How To Improve Your Writing And Productivity With Word AutoCorrect

This is a repost from April 2008 … Randy Ingermanson mentioned how handy this technique can be in his latest Advanced Fiction Writing E-Zine, and I thought I’d share how to do it for free.

So read on … the following tip will not only IMPROVE YOUR WRITING, but also IMPROVE YOUR PRODUCTIVITY!


As part of the 2008 Genesis contest, one of my judges pointed out that I used the word “was” way too often. Instead I should have chosen better verbs.

So I took my work in progress and I used the find dialog to locate all the offending instances of “was” (using the “highlight all items found in” option), and then highlighted them green. When I scanned my document, I found the judge was right! The little weasels had snuck into my text and had hidden themselves everywhere!

Fixing these existing instances is one thing … I can do that as I revise the first draft. But how to prevent them in the future—that is the question!

I tried to mentally catch myself as I wrote, and found it very difficult. The little buggers just wanted to pop out of my fingers and jump onto the keyboard!

So here is the solution I found. There is a way in Microsoft Word to auto-highlight offending words as you type them. REALLY!

Click the Read More button below to see the tutorial on how I did it.

(Note … if you own Word 2007 or later, make sure to read the end of this blog post where I cover how to access the AutoCorrect feature using the new menu system.)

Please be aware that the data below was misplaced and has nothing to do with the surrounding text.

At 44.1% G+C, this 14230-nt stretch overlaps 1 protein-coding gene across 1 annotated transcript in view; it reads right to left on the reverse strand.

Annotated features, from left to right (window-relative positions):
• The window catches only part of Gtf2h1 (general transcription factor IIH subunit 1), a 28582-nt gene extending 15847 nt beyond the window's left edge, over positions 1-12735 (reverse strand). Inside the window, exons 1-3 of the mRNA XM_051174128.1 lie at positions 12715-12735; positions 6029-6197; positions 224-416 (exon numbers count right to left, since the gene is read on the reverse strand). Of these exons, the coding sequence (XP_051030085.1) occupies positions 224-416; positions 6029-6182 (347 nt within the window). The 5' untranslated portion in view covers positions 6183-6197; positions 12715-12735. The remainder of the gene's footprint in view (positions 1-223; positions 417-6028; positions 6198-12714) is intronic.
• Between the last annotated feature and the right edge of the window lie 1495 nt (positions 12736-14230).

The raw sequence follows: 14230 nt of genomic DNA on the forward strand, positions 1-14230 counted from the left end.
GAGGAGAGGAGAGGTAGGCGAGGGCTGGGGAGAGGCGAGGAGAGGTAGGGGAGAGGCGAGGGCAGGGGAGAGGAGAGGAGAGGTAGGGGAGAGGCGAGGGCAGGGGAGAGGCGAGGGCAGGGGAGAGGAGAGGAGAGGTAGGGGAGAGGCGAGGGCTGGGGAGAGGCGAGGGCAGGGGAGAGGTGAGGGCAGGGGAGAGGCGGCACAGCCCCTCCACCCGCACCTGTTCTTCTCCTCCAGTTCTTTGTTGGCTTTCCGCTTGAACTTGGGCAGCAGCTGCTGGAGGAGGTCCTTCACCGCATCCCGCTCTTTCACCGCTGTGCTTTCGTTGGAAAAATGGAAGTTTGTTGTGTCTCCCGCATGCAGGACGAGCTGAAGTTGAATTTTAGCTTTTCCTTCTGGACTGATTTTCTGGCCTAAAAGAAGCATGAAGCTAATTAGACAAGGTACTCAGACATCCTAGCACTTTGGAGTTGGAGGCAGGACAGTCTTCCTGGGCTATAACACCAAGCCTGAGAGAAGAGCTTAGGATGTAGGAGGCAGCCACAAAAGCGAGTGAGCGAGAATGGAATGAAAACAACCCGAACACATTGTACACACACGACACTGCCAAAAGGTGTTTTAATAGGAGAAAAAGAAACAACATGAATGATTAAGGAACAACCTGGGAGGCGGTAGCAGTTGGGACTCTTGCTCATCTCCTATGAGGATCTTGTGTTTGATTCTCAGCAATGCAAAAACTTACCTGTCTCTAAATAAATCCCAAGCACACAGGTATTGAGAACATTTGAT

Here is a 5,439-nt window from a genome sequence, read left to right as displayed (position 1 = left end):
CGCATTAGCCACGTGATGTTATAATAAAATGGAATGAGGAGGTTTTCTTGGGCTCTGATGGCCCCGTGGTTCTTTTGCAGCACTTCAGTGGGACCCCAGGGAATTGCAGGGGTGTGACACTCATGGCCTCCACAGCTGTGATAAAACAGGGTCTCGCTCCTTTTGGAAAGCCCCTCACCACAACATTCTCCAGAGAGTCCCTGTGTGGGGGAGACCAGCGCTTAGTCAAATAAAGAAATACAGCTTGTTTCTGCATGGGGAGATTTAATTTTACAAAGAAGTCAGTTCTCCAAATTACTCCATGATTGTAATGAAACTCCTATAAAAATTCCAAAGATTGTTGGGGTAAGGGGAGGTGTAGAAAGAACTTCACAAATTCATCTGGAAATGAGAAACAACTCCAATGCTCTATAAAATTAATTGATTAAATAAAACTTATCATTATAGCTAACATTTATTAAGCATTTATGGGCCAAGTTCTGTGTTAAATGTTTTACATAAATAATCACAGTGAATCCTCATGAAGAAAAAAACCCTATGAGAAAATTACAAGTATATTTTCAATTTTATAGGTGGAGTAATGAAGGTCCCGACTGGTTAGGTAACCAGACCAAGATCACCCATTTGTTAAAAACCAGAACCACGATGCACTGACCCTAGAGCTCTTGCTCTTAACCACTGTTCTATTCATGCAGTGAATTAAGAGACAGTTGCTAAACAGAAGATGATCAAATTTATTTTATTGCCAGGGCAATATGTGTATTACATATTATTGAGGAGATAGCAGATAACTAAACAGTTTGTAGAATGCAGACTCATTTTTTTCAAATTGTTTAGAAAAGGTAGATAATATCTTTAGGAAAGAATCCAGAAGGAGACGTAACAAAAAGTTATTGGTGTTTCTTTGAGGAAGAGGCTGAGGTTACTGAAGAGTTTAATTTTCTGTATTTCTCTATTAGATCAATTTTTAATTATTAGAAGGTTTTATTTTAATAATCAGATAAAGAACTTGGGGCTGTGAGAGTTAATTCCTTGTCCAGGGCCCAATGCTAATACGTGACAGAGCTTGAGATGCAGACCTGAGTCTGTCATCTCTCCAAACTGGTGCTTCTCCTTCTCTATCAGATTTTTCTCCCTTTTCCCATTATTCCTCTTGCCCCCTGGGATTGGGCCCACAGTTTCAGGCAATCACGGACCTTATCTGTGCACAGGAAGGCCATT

The first step is to find one of those words that you want to avoid typing, type it in, and then highlight it. To highlight it, you first select it (double-click on it), and then click the highlight button. In the screen capture below, I have “that” highlighted, and I have just colored it bright green.

Word Tutorial #1

Next, you want to bring up the “Auto-Correct Options” dialog. You do this by clicking the “Tools” menu and finding it near the bottom:

Word Tutorial #2

Then, when the dialog comes up, you will find the offending word already in the “With” textbox. You need to fill in the exact same word in the “Replace” textbox. The trick is to click the “Formatted Text” option before you click “Add”. This allows for the replaced text to be formatted bright green! The goal is to keep the word the same, but just change the formatting automatically.

Word Tutorial #3

There! Now you have it setup. To test it, go ahead and type a sentence using the offending word. The moment you press the space bar after the word, it should turn bright green. Here is the victory screen-capture:

Word Tutorial #4

Unfortunately, AutoCorrect cannot catch “part of a word” … I wish I could catch every verb I type with “ing” in it, but alas, it can’t be done using AutoCorrect.

Another great benefit of AutoCorrect … I have found it incredibly helpful to put in shortcuts to all the names of my main characters. For instance, I can type “mm” and out pops “Morganthu”. Or how about “gg” to get “Garthwysik”? This feature alone can speed up your productivity and reduce your typos!

If anyone else has a great feature of Microsoft Word that has helped your writing, post it here in the comments, and if I find it useful, I’ll put a short tutorial together for it!

Oh! And by the way, a big thanks to the Genesis judge who helped me improve my writing!


Word 2007 Instructions

Now for those who use Word 2007 or later, here are my instructions on how to access the AutoCorrect feature. Unfortunately, the designers of the new menu system (which I absolutely LOATHE) forgot to make this available.